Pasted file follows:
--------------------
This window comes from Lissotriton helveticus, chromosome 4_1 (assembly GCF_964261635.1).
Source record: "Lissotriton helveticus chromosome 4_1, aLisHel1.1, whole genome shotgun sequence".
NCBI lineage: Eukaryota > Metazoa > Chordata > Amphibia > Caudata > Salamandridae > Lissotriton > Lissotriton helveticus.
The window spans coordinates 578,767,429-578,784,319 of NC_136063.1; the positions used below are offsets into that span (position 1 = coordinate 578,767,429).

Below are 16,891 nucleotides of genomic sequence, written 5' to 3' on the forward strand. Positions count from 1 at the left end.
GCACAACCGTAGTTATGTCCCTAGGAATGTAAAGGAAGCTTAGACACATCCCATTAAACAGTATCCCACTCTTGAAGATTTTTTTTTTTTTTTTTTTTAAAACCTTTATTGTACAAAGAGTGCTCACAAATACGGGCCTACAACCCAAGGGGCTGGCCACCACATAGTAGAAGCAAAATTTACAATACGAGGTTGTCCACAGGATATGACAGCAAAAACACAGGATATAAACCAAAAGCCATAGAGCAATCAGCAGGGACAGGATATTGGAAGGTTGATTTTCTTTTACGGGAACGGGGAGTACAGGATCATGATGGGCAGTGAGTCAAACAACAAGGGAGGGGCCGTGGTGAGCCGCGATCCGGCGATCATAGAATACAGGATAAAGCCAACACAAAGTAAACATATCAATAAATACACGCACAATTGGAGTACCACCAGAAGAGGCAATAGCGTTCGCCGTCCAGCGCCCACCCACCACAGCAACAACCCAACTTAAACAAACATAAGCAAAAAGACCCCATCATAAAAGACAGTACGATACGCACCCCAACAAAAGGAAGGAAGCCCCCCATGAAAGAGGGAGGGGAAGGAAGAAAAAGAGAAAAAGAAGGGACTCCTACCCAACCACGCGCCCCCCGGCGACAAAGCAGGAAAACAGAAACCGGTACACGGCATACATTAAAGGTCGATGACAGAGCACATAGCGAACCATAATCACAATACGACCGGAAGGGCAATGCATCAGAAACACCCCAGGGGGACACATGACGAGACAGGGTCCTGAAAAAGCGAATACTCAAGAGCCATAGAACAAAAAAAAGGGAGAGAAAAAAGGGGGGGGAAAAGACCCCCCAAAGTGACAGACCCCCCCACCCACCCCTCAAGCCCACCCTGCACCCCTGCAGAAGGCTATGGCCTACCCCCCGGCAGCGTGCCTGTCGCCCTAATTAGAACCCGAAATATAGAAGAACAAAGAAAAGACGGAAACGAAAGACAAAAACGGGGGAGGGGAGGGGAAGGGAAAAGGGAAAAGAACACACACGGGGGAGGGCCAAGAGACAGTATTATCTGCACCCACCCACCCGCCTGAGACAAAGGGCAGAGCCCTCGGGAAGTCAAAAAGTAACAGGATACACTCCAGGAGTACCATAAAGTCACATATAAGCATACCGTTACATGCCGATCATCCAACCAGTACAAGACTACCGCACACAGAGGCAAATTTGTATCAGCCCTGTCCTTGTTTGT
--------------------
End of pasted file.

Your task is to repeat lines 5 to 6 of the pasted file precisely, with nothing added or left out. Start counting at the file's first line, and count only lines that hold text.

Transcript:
Below are 16,891 nucleotides of genomic sequence, written 5' to 3' on the forward strand. Positions count from 1 at the left end.
GCACAACCGTAGTTATGTCCCTAGGAATGTAAAGGAAGCTTAGACACATCCCATTAAACAGTATCCCACTCTTGAAGATTTTTTTTTTTTTTTTTTTTAAAACCTTTATTGTACAAAGAGTGCTCACAAATACGGGCCTACAACCCAAGGGGCTGGCCACCACATAGTAGAAGCAAAATTTACAATACGAGGTTGTCCACAGGATATGACAGCAAAAACACAGGATATAAACCAAAAGCCATAGAGCAATCAGCAGGGACAGGATATTGGAAGGTTGATTTTCTTTTACGGGAACGGGGAGTACAGGATCATGATGGGCAGTGAGTCAAACAACAAGGGAGGGGCCGTGGTGAGCCGCGATCCGGCGATCATAGAATACAGGATAAAGCCAACACAAAGTAAACATATCAATAAATACACGCACAATTGGAGTACCACCAGAAGAGGCAATAGCGTTCGCCGTCCAGCGCCCACCCACCACAGCAACAACCCAACTTAAACAAACATAAGCAAAAAGACCCCATCATAAAAGACAGTACGATACGCACCCCAACAAAAGGAAGGAAGCCCCCCATGAAAGAGGGAGGGGAAGGAAGAAAAAGAGAAAAAGAAGGGACTCCTACCCAACCACGCGCCCCCCGGCGACAAAGCAGGAAAACAGAAACCGGTACACGGCATACATTAAAGGTCGATGACAGAGCACATAGCGAACCATAATCACAATACGACCGGAAGGGCAATGCATCAGAAACACCCCAGGGGGACACATGACGAGACAGGGTCCTGAAAAAGCGAATACTCAAGAGCCATAGAACAAAAAAAAGGGAGAGAAAAAAGGGGGGGGAAAAGACCCCCCAAAGTGACAGACCCCCCCACCCACCCCTCAAGCCCACCCTGCACCCCTGCAGAAGGCTATGGCCTACCCCCCGGCAGCGTGCCTGTCGCCCTAATTAGAACCCGAAATATAGAAGAACAAAGAAAAGACGGAAACGAAAGACAAAAACGGGGGAGGGGAGGGGAAGGGAAAAGGGAAAAGAACACACACGGGGGAGGGCCAAGAGACAGTATTATCTGCACCCACCCACCCGCCTGAGACAAAGGGCAGAGCCCTCGGGAAGTCAAAAAGTAACAGGATACACTCCAGGAGTACCATAAAGTCACATATAAGCATACCGTTACATGCCGATCATCCAACCAGTACAAGACTACCGCACACAGAGGCAAATTTGTATCAGCCCTGTCCTTGTTTGT